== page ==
Breast implant scandal- new Government campaign to reassure women
The Government is trying to reassure women fitted with PIP implants to prevent a rush for NHS surgery to remove faulty breast implants.The adverts, to run in a number of national newspapers at the weekend, will emphasise there is “no clear evidence” that the French made implants cause more harm than other brands.
Almost £135,000 is being spent by the Department of Health on the campaign, which will also run in social media sites. Posters will appear in GPs’ surgeries and hospitals as well.
The advert reads: “The latest advice from the NHS and plastic surgery experts is that women with PiP breast implants do not need to have them removed unless they have symptoms such as pain and tenderness.
“There is no link to cancer and there is no clear evidence of an increased risk of harm compared to other brands of breast implants.”
However, it also states, in large-type at the top of the advert: “The NHS will support women with PiP breast implants.”
Clarifying the situation for those who received implants as part of private breast enlargement operations, it states: “”The NHS will remove your implants if your doctor agrees, but the NHS will not replace implants unless it is clinically necessary.”
It advises those worried about whether they have implants made by Poly Implant Prothese (PIP), which contain industrial-grade silicone, to find out if they have them, to speak to their specialist or GP, and “agree what’s best for you”.
Despite the campaign, Fazel Fatah, president of the British Association of Aesthetic Plastic Surgeons (BAAPS), said the organisation’s stance remained that all 40,000 women fitted with them in Britain should have them removed.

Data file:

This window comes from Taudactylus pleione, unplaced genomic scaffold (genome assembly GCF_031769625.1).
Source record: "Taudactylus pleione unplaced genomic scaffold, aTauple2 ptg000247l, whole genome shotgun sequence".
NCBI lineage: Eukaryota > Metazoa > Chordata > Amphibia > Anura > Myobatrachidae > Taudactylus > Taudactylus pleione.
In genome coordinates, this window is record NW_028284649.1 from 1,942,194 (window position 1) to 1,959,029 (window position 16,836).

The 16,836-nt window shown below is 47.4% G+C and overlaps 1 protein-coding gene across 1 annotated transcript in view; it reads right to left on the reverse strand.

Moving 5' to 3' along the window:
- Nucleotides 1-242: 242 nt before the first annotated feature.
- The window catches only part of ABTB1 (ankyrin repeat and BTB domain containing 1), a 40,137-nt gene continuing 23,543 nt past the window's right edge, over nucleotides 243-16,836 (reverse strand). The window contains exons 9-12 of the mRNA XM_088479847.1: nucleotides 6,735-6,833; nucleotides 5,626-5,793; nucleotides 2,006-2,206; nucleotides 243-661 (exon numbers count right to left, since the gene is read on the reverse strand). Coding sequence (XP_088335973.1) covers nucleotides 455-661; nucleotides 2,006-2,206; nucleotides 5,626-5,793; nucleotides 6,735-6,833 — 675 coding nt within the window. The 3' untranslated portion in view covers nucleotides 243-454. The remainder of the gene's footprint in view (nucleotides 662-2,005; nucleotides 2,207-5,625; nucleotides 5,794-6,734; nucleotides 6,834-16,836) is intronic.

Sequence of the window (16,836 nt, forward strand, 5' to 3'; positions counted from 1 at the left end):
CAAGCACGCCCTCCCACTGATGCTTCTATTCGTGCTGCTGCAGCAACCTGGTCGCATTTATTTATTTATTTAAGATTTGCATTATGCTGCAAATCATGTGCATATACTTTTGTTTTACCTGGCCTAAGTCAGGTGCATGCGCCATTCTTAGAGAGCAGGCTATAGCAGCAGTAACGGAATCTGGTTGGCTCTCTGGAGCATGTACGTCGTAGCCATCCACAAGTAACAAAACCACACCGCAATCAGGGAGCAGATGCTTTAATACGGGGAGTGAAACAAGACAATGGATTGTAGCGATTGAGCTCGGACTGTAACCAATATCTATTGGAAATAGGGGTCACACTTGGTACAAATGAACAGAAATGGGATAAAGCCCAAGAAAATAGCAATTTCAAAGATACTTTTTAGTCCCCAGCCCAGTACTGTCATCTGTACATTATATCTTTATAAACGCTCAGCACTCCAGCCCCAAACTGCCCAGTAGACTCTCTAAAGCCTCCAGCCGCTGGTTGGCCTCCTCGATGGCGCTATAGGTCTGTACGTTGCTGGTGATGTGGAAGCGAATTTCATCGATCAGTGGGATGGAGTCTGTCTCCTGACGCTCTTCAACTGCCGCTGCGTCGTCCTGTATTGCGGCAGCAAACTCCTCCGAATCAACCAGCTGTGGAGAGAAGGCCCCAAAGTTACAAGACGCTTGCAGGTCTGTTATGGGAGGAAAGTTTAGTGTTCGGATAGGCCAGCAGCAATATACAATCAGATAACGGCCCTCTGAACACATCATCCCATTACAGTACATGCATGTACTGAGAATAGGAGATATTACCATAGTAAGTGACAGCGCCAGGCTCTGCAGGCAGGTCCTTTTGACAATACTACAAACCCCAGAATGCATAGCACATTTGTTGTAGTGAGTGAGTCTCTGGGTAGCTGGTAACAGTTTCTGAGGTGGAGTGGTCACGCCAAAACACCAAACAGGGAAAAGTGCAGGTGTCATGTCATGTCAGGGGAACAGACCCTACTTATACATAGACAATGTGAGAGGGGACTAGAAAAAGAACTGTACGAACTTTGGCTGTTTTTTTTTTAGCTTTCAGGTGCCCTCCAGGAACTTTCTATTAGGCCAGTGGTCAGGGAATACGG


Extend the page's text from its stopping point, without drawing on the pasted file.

He said: “We remain steadfast in our recommendation to the public of precautionary removal of these defective devices. Although there is no immediate health risk, the gel within these implants is simply not meant to be inside the human body.”
A survey of its 230 members found 95 per cent agreed that “it should be the clinics and hospitals that should pay for the replacement surgery, rather than burden the taxpayer with these costs”.
Women given the PIP implants are due to protest in London on Saturday at the reluctance of private firms like Harley Medical Group, The Hospital Group and Transform Cosmetic Surgery to fund removal and replacement surgery.
Explaining the rationale for the campaign, Andrew Lansley, the Health Secretary, said: “The refusal of some clinics to help their patients has left some of those women worried and confused.
“That’s why we are running this ad campaign, to give women clear, definitive advice about what course of action they should take. I hope it helps women decide what is best for them. We have made it very clear to private companies what we expect of them – to provide their patients with the aftercare that they need and deserve.”
“I do not think it is fair to the taxpayer or other NHS patients for the NHS to foot the bill. We will pursue private clinics with all means at our disposal to avoid this.”
Professor Sir Bruce Keogh, NHS medical director and leader of an expert group on PIP implants convened by Mr Lansley, said: “At present there is insufficient evidence to recommend routine removal of these implants.
“But I know women will be worried. That’s why the expert group supports the NHS offer and believes the private industry should do the same.”
Tags: Andrew Lansley, Conservatives, cosmetic surgery, Doctors, Health Professionals, nhs cash shortages, NHS charges, private health